O'Neal was traded to the Miami Heat after the 2003-04 season, and the long-held belief has been that the deteriorating relationship between O'Neal and Bryant was a factor in O'Neal's departure.
In response to the Times' story, Bryant, interviewed by Smith for a Philadelphia Inquirer column, said Buss "called a meeting with me after he spoke with Jim Gray [of ESPN] to talk with him about Shaq's future in the middle of the 2004 season.
"He met with me at the Four Seasons Hotel here [in Newport Beach, Calif.] across from Fashion Island, which is now the Island Hotel," Bryant told Smith. "I went up to his penthouse suite. [Buss] looks me dead in the face and says: 'Kobe, I am not going to re-sign Shaq. I am not about to pay him $30 million a year or $80 million over three years. No way in hell. I feel like he's getting older. His body is breaking down, and I don't want to pay that money to him when I can get value for him right now rather than wait.
"This is my decision. It's independent of you. My mind is made up. It doesn't matter to me what you do in free agency because I do not want to pay [Shaq], period.'"
"Dr. Buss said that," Bryant told Smith. "And I haven't said anything for years because I've always felt like folks were just looking to create controversy. Now I know. I realize what extent [the Lakers] will go to, to cover themselves."
Reached afterward, O'Neal told Smith that he believed his former teammate to be beyond reproach.
"I believe Kobe 100 percent," O'Neal said when reached in Los Angeles. "Absolutely. There's no doubt in my mind Kobe is telling the truth. I believe him a thousand percent.
"I would have respected Dr. Buss more as a man if he would have told me that himself, because I know he said it. But he didn't [tell me]. He never said a damn word to me."
Buss was unavailable for comment Tuesday. Buss, 74, was booked early Tuesday for investigation of drunken driving and driving with a blood alcohol content of 0.08 or above.
Kupchak, at the NBA pre-draft camp in Orlando, declined comment when asked about it by ESPN.com's Andy Katz. Kupchak said Buss was the only person speaking for the Lakers' organization on the matter.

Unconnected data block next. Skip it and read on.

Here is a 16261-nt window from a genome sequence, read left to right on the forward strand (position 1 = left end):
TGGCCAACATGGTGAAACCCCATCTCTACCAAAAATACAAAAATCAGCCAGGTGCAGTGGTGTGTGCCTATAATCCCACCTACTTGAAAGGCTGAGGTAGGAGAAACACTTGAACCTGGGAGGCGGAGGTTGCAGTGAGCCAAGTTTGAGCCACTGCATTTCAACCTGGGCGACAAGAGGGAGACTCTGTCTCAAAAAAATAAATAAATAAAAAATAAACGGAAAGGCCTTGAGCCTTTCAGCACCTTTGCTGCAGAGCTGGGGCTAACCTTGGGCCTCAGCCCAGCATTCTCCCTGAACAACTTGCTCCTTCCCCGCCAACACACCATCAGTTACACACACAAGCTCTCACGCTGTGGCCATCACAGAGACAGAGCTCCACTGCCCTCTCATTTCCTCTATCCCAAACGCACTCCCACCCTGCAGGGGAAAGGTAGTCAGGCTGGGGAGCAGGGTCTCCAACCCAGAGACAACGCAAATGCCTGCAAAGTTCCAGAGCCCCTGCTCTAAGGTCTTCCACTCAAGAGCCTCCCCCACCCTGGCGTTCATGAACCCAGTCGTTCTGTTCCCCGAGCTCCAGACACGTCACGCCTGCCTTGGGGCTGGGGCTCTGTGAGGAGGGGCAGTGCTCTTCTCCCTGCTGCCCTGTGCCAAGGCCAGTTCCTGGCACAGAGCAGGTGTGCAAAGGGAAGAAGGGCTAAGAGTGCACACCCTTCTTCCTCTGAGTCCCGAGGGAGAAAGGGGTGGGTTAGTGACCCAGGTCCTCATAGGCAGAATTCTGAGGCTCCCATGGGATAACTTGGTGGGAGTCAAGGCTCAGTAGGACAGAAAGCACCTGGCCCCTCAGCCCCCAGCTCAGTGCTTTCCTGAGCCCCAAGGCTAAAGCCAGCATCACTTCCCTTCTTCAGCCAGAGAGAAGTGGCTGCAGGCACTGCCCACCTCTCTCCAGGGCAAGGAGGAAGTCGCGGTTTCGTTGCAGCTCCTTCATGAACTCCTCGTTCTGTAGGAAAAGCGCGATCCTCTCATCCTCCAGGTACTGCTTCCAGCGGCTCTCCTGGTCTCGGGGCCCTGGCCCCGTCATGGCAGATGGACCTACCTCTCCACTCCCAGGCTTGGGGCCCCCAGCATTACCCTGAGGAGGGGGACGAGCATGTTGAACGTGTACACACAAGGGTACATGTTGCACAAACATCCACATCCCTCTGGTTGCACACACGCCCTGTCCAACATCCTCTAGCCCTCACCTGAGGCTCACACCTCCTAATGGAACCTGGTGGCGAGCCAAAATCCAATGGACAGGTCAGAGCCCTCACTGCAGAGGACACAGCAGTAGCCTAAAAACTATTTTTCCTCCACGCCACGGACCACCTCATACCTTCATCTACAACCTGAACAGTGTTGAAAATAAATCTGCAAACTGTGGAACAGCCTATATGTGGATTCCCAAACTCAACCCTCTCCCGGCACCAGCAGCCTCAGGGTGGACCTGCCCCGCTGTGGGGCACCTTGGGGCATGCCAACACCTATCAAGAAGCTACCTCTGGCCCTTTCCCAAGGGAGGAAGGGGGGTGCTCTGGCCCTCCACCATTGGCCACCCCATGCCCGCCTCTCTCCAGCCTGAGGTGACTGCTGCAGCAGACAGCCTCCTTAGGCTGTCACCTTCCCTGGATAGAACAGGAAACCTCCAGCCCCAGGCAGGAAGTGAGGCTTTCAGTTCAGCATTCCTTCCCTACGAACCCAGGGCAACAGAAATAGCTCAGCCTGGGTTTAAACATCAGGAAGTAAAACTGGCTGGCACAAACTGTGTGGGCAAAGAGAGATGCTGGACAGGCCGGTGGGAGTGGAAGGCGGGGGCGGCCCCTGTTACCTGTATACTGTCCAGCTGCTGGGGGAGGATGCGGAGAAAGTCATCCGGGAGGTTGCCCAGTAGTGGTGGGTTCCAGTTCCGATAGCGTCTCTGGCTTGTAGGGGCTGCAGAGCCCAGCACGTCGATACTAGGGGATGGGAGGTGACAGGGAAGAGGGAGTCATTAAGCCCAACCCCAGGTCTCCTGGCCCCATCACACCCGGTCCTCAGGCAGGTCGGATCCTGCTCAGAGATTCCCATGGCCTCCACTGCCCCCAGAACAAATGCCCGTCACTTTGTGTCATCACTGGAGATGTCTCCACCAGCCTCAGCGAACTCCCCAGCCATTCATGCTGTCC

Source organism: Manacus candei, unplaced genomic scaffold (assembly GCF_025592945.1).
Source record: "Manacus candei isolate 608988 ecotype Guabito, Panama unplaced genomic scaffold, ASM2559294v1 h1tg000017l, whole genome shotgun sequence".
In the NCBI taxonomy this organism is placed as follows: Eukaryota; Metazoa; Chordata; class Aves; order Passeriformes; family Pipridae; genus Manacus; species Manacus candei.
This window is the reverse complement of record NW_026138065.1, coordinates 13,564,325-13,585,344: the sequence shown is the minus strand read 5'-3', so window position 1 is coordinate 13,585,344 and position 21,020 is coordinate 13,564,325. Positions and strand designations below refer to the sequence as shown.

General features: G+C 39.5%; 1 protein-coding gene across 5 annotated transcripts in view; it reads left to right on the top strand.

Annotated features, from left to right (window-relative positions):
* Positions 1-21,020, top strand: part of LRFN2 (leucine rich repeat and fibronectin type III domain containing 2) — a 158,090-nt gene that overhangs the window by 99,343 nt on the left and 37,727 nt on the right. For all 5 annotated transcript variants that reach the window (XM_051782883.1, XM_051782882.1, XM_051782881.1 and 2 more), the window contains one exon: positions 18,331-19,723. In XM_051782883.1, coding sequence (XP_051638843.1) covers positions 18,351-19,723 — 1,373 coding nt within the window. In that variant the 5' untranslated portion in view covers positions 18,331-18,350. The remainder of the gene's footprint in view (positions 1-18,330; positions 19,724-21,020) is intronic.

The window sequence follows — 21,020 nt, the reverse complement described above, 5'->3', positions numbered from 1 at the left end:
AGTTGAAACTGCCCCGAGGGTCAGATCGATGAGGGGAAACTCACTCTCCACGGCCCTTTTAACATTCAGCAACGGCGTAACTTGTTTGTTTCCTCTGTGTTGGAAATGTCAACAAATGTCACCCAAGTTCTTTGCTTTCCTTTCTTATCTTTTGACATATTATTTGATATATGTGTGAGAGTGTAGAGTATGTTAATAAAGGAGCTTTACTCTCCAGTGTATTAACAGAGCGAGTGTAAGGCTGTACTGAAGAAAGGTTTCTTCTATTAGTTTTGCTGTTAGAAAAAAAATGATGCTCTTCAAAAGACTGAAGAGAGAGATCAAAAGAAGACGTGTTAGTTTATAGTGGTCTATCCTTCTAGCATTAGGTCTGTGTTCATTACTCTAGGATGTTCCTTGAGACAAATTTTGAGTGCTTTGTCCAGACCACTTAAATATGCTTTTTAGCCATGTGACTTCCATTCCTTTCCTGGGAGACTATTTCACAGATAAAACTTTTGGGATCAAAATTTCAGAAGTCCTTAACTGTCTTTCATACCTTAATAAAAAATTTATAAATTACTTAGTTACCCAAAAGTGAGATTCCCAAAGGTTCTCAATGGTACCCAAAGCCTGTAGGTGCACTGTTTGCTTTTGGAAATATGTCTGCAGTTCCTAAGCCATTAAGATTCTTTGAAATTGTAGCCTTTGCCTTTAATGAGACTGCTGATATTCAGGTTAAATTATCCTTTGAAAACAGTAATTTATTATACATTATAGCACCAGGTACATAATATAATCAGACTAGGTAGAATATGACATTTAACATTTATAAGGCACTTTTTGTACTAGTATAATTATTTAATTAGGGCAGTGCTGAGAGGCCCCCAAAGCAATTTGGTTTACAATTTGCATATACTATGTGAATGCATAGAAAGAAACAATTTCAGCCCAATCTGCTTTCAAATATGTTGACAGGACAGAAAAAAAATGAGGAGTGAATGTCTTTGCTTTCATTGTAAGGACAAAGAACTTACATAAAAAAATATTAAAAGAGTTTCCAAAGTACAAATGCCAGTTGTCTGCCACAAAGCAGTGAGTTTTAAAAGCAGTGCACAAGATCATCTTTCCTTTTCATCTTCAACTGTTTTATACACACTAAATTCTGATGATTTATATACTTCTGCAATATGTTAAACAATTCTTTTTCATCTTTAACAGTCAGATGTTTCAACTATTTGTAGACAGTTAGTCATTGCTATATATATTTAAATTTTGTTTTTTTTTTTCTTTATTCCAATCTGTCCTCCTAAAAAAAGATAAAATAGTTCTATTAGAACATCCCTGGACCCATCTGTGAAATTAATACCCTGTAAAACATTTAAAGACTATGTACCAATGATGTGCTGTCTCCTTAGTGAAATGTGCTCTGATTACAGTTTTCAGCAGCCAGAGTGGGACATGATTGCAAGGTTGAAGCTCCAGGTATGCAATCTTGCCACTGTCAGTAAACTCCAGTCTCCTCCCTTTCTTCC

Bryant told KLAC that he was upset the Lakers hadn't been honest with him when he signed his extension.
"They said nothing to me about a long-term plan. Absolutely
nothing," Bryant said. "They told [Lakers coach] Phil [Jackson] one thing and they
told me another. Actions speak louder than words."
Bryant told Patrick having West back with the Lakers would console him. "That would definitely help out the situation," he said. "I want to feel like there's somebody up there I can trust. Phil is one of those people. I have an idea who said it. I'm not going to get into speculation ... I know who's the insider."
The Lakers missed the playoffs in the first season after O'Neal was dealt for Lamar Odom, Caron Butler, Brian Grant and a first-round pick, and have been eliminated in the first round the last two seasons. O'Neal and the Heat won the NBA championship last season.
"Sure, Shaq and I had our issues," Bryant told Smith. "So what! We always did and we won three titles. That doesn't change what was told to me. It doesn't change the fact I never, ever, said to get rid of him."
While Bryant re-signed for $136 million for seven years the day after O'Neal was traded, he has pushed for trades -- he wanted Carlos Boozer, then Jason Kidd, then Ron Artest -- that the Lakers were unable to pull off. Meanwhile, Odom has undergone shoulder surgery but is expected to be ready for training camp in October; Kwame Brown has undergone reconstructive surgery on his left ankle and might not be ready for the start of camp.
And now Bryant, who reportedly has made it clear to the Lakers that he may see fit to terminate his contract in two years, has told Smith he won't continue to wait for Buss to build the roster around him.
"Promises made to make this team better have not been kept," Bryant told Smith. "So where does that leave me?"
Information from The Associated Press was used in this report.